The city of New Haven and the New Haven Ecology Project each formally received a federal grant from the U.S. Environmental Protection Agency at City Hall Monday.

Both grants are from the EPA’s Healthy Communities Grant Program. The city of New Haven was awarded $50,000 to promote cleaner air standards. The New Haven Ecology Project — a private, nonprofit organization — will use a $15,000 grant to promote environmental awareness in local communities.

At City Hall, Ira Leighton, the deputy regional administrator for the EPA, said the two grants demonstrate the government’s commitment to improving the quality of citizens’ everyday lives. He also acknowledged the efforts of Rep. Rosa DeLauro to bring federal funding to New Haven.

The grant — which had 181 other applicants — will be used by the city for its Community Clean Air Initiative. In concert with several partners, such as the New Haven Environmental Justice Network, the Yale School of Forestry & Environmental Studies and the Conn. Department of Environmental Protection, the city will use the funds to implement its planned strategy to reduce the health risks associated with pollution. The New Haven Department of Health and the City Plan Department will sponsor prevention workshops and educational programs to reduce sources of pollution in industry, transportation and indoor environments.

National studies have indicated that New Haven’s level of air toxics emissions, which can potentially cause asthma and respiratory diseases, is the second highest in New England. In recent years, city officials have responded to the this threat by investing in fuel cell technology, encouraging private companies to use low-sulfur diesel fuel and banning smoking in bars and restaurants in early October.

New Haven Mayor John DeStefano Jr. expressed pleasure at the cooperation exhibited between local, state and federal governments to bring the grants to New Haven.

“It is heartening to see examples where different levels of government can work together to address issues affecting our communities, and I thank the EPA for acknowledging and supporting our efforts,” DeStefano said in a press release.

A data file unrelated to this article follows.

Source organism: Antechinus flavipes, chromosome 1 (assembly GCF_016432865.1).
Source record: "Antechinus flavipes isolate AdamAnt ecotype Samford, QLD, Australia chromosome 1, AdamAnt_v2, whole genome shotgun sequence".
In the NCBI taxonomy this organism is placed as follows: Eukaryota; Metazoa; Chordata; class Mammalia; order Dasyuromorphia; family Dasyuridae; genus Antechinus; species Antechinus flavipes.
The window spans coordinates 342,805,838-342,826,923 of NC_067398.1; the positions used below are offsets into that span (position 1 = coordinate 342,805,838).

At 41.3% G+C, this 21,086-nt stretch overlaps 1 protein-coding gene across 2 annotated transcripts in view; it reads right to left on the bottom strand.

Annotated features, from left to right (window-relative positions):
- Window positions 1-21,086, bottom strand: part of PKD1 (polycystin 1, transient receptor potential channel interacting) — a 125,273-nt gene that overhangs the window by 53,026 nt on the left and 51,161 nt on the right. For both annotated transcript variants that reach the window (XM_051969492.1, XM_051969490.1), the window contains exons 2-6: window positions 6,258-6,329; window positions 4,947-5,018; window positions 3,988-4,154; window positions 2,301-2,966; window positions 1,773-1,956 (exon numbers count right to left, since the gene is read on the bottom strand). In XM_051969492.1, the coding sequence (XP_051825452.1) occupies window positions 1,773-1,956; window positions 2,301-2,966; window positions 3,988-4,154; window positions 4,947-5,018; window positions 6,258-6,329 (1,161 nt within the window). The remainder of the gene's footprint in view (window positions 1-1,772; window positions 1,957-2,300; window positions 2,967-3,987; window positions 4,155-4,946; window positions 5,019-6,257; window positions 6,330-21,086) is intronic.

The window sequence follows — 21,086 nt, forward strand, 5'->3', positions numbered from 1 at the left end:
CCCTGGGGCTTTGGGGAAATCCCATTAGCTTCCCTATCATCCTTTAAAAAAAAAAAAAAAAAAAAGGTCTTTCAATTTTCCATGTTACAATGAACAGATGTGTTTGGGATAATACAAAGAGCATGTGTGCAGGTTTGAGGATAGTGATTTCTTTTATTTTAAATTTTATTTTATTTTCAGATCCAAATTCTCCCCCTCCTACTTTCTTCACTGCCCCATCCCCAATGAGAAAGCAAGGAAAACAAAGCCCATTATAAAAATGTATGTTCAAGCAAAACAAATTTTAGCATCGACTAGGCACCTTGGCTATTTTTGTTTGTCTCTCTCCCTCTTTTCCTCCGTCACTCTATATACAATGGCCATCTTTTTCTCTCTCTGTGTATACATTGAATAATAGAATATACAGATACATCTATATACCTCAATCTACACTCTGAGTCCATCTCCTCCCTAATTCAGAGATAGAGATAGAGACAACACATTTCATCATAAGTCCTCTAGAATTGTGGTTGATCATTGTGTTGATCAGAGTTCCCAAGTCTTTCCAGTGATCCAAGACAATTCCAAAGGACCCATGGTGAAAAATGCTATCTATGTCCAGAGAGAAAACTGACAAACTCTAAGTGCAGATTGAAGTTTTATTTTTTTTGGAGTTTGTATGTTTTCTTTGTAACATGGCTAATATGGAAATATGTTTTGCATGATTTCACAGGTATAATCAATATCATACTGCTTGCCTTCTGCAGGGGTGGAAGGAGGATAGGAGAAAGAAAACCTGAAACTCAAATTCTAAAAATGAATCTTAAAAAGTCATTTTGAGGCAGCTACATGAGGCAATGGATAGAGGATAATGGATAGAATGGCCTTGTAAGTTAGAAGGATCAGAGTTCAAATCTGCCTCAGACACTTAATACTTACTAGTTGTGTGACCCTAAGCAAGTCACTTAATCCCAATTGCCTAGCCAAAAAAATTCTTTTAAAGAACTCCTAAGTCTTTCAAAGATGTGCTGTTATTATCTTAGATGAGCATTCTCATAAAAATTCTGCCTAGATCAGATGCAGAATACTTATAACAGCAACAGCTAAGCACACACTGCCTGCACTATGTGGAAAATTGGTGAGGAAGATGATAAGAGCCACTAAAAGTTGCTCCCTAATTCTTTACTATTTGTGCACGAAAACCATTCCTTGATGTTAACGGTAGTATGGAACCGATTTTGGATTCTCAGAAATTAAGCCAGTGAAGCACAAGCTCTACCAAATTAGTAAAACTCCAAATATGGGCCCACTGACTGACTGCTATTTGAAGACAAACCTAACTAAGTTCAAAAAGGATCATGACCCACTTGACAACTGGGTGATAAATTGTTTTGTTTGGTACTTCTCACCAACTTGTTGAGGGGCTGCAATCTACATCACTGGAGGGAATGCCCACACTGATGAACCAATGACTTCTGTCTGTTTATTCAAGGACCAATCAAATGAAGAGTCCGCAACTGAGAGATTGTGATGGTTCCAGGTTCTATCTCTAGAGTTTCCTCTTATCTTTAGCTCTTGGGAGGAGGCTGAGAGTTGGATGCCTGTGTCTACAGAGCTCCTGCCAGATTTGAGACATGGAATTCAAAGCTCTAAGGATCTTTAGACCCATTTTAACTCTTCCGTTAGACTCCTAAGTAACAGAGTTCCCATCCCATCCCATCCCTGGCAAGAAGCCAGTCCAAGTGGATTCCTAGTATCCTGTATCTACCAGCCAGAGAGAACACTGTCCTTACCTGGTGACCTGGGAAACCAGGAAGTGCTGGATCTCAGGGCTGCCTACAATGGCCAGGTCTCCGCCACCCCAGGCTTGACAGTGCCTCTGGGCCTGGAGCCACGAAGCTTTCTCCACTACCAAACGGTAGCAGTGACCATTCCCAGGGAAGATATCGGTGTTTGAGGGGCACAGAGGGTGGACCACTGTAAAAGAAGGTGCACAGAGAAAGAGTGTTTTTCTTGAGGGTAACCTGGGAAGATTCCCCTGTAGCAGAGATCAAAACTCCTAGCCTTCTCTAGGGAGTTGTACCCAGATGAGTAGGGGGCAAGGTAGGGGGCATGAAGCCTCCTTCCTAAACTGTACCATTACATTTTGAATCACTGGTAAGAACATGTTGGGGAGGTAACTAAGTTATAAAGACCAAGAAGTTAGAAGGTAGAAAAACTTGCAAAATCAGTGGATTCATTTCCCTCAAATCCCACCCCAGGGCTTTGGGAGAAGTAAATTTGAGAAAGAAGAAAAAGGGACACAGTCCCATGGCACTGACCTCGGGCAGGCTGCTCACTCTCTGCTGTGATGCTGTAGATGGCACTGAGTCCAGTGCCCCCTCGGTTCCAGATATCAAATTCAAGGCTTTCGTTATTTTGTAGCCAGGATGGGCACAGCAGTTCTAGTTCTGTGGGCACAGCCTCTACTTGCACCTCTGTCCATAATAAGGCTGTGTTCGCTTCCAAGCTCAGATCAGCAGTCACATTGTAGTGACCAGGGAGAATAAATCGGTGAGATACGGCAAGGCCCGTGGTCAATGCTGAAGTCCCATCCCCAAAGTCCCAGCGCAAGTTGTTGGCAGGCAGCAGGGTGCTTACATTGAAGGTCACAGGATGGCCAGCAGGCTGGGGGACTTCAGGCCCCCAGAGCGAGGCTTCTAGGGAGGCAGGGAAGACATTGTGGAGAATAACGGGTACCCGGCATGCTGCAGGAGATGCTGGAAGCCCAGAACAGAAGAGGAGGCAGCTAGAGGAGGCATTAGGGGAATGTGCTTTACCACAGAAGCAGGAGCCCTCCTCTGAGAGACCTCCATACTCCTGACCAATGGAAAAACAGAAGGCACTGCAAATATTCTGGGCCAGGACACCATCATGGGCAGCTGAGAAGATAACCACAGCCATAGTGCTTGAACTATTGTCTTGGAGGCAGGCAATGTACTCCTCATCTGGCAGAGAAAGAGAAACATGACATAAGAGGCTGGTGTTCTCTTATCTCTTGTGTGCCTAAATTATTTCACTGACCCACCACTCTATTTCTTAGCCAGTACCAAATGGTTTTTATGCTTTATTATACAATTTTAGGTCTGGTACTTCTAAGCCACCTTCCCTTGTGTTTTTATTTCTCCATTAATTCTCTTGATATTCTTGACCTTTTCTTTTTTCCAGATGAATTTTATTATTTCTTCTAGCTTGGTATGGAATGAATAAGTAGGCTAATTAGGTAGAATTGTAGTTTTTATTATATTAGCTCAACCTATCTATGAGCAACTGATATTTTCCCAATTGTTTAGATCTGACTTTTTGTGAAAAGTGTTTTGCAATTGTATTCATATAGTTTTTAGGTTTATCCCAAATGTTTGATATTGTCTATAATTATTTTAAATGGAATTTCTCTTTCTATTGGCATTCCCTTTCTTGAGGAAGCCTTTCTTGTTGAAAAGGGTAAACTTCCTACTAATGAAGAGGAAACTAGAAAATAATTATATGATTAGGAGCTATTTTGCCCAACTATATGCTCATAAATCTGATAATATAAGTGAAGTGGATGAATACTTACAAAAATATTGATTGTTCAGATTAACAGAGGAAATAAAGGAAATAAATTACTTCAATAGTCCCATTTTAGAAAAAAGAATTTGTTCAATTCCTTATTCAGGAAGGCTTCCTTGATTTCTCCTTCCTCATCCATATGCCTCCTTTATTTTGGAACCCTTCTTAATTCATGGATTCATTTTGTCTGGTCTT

The New Haven Ecology Project will use its grant to fund its Healthy Community Landscapes project, which will make use of New Haven’s unused land areas. Despite high levels of pollution in New Haven, there are many open space resources in the city. The NHEP hopes to counter rising levels in child obesity by opening up safe outdoor play areas in local schools. Fresh produce is scarce because of New Haven’s lack of sustainable land management. The funds will help, adding unused urban space to its 20-acre farm site at West Rock Ridge State Park. Currently, the farm produces 10 tons of food annually.

The NHEP project will also run workshops on landscaping and gardening to better involve members of the community in the environment. The NHEP’s public charter school, Common Ground High School, has been a successful model for community awareness of environmental health, NHEP Director Oliver Barton said. Food production and soil conservation are an integral part of the school curriculum.

At yesterday’s press conference, Barton expressed gratitude for the EPA’s attention to the quality of life on the community level. He said that many environmentalists devote their attention to remote regions at the expense of more populated areas.

“The grant is a great symbol of the EPA’s commitment to improving urban environments, which are often neglected,” Barton said.